VENTURE philanthropy is an alternative model for giving which has already gained a foothold in Slovakia. Using this approach, non-profit organisations and companies have teamed up with the aim of using the latter’s business experience to help solve the problems of children in orphanages.
“Venture philanthropy is an interesting model of philanthropy which brings experiences and principles from the business sphere into the non-profit sector,” Pavel Hrica, programme director for corporate philanthropy at the Pontis Foundation, told The Slovak Spectator. “One or more corporate donors focus on a specific problem in society and support, in a well thought-out way, an organisation which has been addressing the issue for several years in order to maximise its results.”
The Pontis Foundation has teamed up with several partners – the Pro Vida Foundation, the Slovak arm of IT company Dell, financial advisory firm ProRate, and some experienced consultants – to address the problem of the high number of children in orphanages in Slovakia. The mission of the venture philanthropy fund they have created is to find families for children from orphanages, especially children who are ‘hard to place’, such as Roma children, children with disabilities, and their siblings. One aim is to prevent the need for such children even to enter institutional care homes in the first place. The only beneficiary of the new venture philanthropy fund so far is the civic association Návrat, which Hrica describes as the most competent and best-suited organisation in the sector providing substitute parenthood and helping families in crisis.
“The aim of the fund is to help strengthen, by all available means, the capacity of Návrat to solve this social problem,” said Hrica. “The venture philanthropy fund comprises companies that donate not just their money but also the time of their employees and their know-how in order to increase the impact of Návrat’s activities. So we invest in Návrat not only money but also time and managerial assistance. We advise it on its strategy, marketing, human resources, and so on. In short, we are engaged much more intensively than in the case of a normal donation.”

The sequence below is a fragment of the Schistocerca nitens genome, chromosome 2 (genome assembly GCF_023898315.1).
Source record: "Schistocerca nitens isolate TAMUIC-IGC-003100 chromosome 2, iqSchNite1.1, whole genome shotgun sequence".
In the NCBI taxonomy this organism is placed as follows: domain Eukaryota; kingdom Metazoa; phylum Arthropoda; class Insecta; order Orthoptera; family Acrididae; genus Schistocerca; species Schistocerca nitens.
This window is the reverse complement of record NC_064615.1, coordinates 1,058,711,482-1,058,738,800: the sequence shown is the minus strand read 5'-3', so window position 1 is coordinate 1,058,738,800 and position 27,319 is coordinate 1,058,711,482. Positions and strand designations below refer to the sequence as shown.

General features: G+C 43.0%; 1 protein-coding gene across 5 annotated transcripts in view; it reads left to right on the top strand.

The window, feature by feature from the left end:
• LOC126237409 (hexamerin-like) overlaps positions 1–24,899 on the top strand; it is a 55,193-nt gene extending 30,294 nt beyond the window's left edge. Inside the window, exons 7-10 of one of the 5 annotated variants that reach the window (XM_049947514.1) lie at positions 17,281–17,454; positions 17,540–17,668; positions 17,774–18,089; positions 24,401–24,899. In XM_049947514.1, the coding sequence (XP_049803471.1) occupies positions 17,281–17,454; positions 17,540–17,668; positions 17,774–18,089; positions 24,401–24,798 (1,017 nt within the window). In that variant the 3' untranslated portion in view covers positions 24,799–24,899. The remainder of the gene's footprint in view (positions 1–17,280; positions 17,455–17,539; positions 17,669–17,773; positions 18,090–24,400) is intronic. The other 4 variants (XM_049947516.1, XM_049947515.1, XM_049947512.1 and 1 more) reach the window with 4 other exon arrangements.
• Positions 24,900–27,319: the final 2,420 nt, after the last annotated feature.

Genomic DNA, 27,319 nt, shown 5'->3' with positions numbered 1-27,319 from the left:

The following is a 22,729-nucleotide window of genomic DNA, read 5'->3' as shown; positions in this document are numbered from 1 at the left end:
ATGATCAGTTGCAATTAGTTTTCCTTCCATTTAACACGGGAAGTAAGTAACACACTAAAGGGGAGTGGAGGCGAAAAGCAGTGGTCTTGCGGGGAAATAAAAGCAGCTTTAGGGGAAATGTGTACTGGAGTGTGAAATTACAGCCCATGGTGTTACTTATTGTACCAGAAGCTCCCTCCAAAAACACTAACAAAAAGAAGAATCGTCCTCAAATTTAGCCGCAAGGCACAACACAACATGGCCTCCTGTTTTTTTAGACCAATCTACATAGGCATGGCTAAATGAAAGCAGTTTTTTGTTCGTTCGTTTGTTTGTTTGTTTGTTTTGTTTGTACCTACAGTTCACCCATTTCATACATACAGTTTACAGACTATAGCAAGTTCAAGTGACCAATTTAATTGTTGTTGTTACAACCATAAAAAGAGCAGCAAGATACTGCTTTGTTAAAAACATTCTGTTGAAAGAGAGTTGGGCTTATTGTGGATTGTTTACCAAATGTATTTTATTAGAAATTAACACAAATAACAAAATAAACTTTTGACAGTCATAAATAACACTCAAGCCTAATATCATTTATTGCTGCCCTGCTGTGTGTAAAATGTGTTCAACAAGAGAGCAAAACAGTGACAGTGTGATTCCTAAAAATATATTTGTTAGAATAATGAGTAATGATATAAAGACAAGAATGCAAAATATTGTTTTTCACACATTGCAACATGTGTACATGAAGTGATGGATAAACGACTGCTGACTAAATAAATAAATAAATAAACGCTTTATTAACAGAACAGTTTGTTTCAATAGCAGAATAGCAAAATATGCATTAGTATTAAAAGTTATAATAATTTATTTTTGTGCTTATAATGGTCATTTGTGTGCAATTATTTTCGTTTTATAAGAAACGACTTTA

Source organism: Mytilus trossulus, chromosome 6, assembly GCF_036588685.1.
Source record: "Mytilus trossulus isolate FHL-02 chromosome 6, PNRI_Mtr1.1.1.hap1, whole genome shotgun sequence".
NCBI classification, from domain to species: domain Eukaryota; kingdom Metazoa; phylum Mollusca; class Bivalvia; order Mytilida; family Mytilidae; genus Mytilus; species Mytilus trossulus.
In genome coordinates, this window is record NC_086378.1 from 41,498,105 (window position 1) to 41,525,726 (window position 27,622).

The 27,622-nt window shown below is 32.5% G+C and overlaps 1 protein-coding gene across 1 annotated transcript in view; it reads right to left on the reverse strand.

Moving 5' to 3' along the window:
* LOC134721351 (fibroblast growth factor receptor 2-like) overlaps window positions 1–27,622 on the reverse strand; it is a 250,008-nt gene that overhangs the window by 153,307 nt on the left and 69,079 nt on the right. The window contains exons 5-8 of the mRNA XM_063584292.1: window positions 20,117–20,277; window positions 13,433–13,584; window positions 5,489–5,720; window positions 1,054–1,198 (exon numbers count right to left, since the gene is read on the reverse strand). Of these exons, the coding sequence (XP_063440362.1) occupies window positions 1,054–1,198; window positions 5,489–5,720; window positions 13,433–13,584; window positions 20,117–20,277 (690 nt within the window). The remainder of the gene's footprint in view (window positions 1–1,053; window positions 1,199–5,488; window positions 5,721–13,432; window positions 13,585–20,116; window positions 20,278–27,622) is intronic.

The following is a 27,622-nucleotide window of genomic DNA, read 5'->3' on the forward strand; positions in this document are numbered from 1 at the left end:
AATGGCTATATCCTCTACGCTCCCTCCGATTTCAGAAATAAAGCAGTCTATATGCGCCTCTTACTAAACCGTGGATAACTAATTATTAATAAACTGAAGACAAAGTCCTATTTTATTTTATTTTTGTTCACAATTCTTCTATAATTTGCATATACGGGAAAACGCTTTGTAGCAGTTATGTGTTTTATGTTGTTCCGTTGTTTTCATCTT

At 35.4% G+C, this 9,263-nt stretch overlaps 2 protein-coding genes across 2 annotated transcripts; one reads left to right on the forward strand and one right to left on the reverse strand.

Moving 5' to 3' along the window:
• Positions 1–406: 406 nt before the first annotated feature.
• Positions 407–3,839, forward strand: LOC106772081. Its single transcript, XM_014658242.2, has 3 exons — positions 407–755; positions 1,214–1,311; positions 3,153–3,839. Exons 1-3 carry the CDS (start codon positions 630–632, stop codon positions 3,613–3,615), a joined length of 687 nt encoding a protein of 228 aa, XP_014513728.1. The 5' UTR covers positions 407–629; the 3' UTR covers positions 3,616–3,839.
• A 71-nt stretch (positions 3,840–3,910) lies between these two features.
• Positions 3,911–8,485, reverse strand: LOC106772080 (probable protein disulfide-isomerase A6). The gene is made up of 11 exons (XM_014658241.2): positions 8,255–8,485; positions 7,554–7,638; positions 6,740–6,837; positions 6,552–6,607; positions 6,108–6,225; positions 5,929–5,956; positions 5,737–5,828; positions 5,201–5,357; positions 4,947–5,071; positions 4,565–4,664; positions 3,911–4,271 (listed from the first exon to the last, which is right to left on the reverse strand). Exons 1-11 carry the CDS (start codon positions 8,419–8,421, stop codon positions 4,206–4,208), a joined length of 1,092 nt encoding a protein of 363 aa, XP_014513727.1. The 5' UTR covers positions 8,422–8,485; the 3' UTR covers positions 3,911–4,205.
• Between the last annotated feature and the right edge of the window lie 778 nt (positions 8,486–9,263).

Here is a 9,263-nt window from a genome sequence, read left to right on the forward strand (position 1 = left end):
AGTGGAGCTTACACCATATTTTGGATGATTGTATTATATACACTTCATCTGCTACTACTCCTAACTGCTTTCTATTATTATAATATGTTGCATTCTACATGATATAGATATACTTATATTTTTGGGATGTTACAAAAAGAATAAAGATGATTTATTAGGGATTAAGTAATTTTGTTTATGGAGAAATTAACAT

The involved organisations and companies help Návrat to fulfil ‘its business plan’, according to Hrica. They know to how many children and families Návrat is currently helping and what ‘market share’ still remains for it to occupy. The fund is open to other donors who want to help it and Návrat reach their goals.
ProRate, which specialises in investment and corporate financial advice, helps Návrat prepare strategic plans and supports its internal processes so that its experts can devote their time exclusively to fulfilling Návrat’s mission.
As Marcel Imrišek, managing partner of ProRate, explained to The Slovak Spectator, the company got involved after being approached by the Pontis Foundation.
“Venture philanthropy appealed to us immediately, especially because this approach means that apart from money, which is very important, we can donate our professional experience to those segments which are in need of help,” said Imrišek. “It is gratifying that we can contribute by doing what we do best.”
Imrišek sees venture philanthropy as having more positive aspects compared to traditional philanthropy, especially in terms of the greater long-term effectiveness of investing in a system which can provide long-term help to those who need it, rather than purchasing goods, which tend to improve the quality of life of a limited number of people.
“The resources provided should be used to build a sustainable social assistance organisation which after a certain time will be financially sustainable even without receiving money from the venture philanthropy fund and which will generate benefits for all society in the long run,” he said.
ProRate wants to continue in its venture philanthropy activities.
“We at ProRate would like to build long-term partnerships with other NGOs to whom our company with its experiences can offer something,” said Imrišek. “I believe that long-term cooperation can bring benefits to both partners, because at stake in such cases is not just one-way help but mutual enrichment.”
6. Dec 2010 at 0:00 | Jana Liptáková